Last night I went to Texas Bar and Grill to get a little work done before I went to bed. They have wifi there, and ever since college I enjoy a little ambient noise when I write. As I was opening my computer, a man came up and said, “I recognize your face. I know I know you from somewhere.” I didn’t want to get into a conversation so I said a stock line, “I have one of those generic faces that reminds people of someone else.” -which is completely true.
The man seemed satisfied and went back to his pool and I to my laptop. Unfortunately, the wifi wasn’t working so after my Pedernales IPA, I paid my check and was headed for the door.
I was almost out of the bar when I heard a woman calling, “Pastor Jim! Pastor Jim!” Knowing I had been “outed” as clergy in a bar, I turned to see who was calling. It was a woman who lives on the streets and who sometimes stays at our church on cold weather nights. “I never thought I would see Pastor Jim in a bar! I won’t tell anyone Pastor Jim!” She ran up kissing me warmly on my cheek.
“It’s okay,” I said, “Presbyterians can drink.” Scanning my memory I recalled that some months back I had agreed to perform her marriage on Valentine’s Day weekend, and if I wasn’t mistaken, this was the night before when that wedding would have been. The engaged couple, both of whom lived on the street, had come to church for a warm meal and asked if I would perform their marriage on Valentine’s Day. I asked them to call me so we could talk about it, but they never did.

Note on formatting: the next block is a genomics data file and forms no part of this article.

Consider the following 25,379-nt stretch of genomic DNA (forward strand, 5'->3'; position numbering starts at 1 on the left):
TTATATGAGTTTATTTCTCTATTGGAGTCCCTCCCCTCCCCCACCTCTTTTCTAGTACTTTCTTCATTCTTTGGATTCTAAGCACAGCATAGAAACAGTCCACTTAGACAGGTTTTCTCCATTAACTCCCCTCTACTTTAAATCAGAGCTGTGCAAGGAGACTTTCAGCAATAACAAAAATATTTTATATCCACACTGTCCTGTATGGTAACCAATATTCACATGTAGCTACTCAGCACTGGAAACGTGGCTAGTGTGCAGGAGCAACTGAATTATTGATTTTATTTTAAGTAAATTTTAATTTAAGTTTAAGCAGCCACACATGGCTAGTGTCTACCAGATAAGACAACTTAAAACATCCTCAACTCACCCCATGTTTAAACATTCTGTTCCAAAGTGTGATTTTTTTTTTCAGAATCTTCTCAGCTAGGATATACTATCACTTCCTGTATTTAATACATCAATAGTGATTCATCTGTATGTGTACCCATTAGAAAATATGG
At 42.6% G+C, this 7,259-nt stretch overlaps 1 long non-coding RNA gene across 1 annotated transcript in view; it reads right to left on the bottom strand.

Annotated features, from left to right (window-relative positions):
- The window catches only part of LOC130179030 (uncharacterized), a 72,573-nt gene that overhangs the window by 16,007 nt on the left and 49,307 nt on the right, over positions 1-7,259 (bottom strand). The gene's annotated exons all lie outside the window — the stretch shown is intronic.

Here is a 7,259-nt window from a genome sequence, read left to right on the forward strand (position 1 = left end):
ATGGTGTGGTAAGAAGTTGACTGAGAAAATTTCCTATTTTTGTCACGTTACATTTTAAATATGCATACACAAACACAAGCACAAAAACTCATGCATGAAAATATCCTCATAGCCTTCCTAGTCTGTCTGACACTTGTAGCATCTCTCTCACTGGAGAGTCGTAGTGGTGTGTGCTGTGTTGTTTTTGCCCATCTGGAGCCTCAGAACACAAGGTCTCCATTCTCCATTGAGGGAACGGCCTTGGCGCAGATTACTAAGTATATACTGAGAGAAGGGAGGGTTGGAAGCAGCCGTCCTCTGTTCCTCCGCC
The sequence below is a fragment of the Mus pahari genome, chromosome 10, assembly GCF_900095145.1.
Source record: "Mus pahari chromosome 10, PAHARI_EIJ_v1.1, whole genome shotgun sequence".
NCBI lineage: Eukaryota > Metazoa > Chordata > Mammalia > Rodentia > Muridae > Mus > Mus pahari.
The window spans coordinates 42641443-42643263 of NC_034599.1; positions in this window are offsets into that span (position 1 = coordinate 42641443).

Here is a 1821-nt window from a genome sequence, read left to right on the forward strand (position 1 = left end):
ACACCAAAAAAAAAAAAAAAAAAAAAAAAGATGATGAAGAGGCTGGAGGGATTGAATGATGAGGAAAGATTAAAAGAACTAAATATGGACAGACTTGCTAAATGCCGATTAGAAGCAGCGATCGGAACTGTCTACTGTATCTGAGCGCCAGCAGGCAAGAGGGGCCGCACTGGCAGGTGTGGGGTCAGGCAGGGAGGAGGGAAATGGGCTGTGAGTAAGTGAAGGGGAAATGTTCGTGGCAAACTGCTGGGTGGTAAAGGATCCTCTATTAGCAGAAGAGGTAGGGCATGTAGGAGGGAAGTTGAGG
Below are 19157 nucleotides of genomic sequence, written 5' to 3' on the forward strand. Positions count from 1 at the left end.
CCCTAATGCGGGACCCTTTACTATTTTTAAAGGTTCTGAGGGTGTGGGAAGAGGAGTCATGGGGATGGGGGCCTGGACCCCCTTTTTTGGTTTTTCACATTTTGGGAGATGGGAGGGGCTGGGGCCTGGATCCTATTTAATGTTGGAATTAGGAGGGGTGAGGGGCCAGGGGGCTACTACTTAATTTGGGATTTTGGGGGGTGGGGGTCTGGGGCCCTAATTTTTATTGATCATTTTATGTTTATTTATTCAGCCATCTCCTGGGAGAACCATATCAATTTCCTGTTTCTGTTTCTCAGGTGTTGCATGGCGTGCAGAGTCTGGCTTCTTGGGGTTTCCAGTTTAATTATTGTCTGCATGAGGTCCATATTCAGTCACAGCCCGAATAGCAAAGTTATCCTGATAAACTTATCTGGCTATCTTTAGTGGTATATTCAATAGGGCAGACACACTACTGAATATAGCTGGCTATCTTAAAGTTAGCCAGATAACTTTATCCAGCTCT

The woman continued to hug me and kissing my cheek, and I was having trouble believing the irony of the timing. I decided not to look up to see how the rest of the bar was taking this. “Wasn’t this the weekend your marriage was supposed to be?” I asked.
“My boyfriend broke my nose” she said pointing to her face. “So I called the wedding off.” The woman looked down in a moment of sadness, but then her eyes filled with light. “Pastor Jim, this is my old boy friend! I went back to him because he treats me real good.” A tall very shy bearded man rose from his bar stool, and then looked at his feet as he took my hand. “And this is my father,” the woman said hugging an older man in a bright red cap sitting next to her.
When I eventually headed out into the night I took with me the warmth and strangeness of that moment. On what could have been a very painful evening, this woman gathered with loved ones to grieve her past, and declare her hopes for the future. The moment was almost sacramental. Like a child cuts pieces of a magazine to make a card for a parent, the sacraments arrange the shattered pieces of our past to make a Valentine’s Card for the future.